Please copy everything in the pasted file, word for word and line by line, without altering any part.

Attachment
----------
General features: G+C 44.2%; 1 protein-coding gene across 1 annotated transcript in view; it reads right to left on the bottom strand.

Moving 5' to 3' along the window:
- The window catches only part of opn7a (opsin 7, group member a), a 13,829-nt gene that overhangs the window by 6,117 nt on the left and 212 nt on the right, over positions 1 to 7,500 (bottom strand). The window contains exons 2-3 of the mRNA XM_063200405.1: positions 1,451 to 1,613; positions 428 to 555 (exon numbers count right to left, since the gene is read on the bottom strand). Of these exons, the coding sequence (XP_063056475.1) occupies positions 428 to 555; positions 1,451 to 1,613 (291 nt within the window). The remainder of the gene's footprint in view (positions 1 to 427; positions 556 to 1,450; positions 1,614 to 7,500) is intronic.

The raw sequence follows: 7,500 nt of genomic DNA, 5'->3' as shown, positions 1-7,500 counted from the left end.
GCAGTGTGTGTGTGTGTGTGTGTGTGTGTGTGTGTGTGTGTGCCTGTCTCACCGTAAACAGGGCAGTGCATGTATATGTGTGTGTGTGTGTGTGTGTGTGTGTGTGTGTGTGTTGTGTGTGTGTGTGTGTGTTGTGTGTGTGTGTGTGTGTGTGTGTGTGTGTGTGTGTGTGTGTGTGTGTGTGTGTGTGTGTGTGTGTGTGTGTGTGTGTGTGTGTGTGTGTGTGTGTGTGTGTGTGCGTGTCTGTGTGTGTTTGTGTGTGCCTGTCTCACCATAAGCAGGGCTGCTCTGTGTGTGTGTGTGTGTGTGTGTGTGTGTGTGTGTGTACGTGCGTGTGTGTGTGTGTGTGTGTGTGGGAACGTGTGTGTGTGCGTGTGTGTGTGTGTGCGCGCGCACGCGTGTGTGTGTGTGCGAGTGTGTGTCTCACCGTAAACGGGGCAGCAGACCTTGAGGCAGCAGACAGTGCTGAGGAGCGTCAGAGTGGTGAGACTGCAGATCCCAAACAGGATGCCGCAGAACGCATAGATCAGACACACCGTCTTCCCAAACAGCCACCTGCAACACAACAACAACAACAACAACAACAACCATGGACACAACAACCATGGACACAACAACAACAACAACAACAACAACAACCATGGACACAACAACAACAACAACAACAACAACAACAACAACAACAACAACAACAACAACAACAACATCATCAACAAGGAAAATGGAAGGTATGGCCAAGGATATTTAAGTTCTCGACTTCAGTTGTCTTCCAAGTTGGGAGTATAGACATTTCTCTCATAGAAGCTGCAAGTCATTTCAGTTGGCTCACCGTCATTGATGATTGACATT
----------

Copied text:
General features: G+C 44.2%; 1 protein-coding gene across 1 annotated transcript in view; it reads right to left on the bottom strand.

Moving 5' to 3' along the window:
- The window catches only part of opn7a (opsin 7, group member a), a 13,829-nt gene that overhangs the window by 6,117 nt on the left and 212 nt on the right, over positions 1 to 7,500 (bottom strand). The window contains exons 2-3 of the mRNA XM_063200405.1: positions 1,451 to 1,613; positions 428 to 555 (exon numbers count right to left, since the gene is read on the bottom strand). Of these exons, the coding sequence (XP_063056475.1) occupies positions 428 to 555; positions 1,451 to 1,613 (291 nt within the window). The remainder of the gene's footprint in view (positions 1 to 427; positions 556 to 1,450; positions 1,614 to 7,500) is intronic.

The raw sequence follows: 7,500 nt of genomic DNA, 5'->3' as shown, positions 1-7,500 counted from the left end.
GCAGTGTGTGTGTGTGTGTGTGTGTGTGTGTGTGTGTGTGTGCCTGTCTCACCGTAAACAGGGCAGTGCATGTATATGTGTGTGTGTGTGTGTGTGTGTGTGTGTGTGTGTGTTGTGTGTGTGTGTGTGTGTTGTGTGTGTGTGTGTGTGTGTGTGTGTGTGTGTGTGTGTGTGTGTGTGTGTGTGTGTGTGTGTGTGTGTGTGTGTGTGTGTGTGTGTGTGTGTGTGTGTGTGTGTGCGTGTCTGTGTGTGTTTGTGTGTGCCTGTCTCACCATAAGCAGGGCTGCTCTGTGTGTGTGTGTGTGTGTGTGTGTGTGTGTGTGTGTACGTGCGTGTGTGTGTGTGTGTGTGTGTGGGAACGTGTGTGTGTGCGTGTGTGTGTGTGTGCGCGCGCACGCGTGTGTGTGTGTGCGAGTGTGTGTCTCACCGTAAACGGGGCAGCAGACCTTGAGGCAGCAGACAGTGCTGAGGAGCGTCAGAGTGGTGAGACTGCAGATCCCAAACAGGATGCCGCAGAACGCATAGATCAGACACACCGTCTTCCCAAACAGCCACCTGCAACACAACAACAACAACAACAACAACAACCATGGACACAACAACCATGGACACAACAACAACAACAACAACAACAACAACCATGGACACAACAACAACAACAACAACAACAACAACAACAACAACAACAACAACAACAACAACAACATCATCAACAAGGAAAATGGAAGGTATGGCCAAGGATATTTAAGTTCTCGACTTCAGTTGTCTTCCAAGTTGGGAGTATAGACATTTCTCTCATAGAAGCTGCAAGTCATTTCAGTTGGCTCACCGTCATTGATGATTGACATT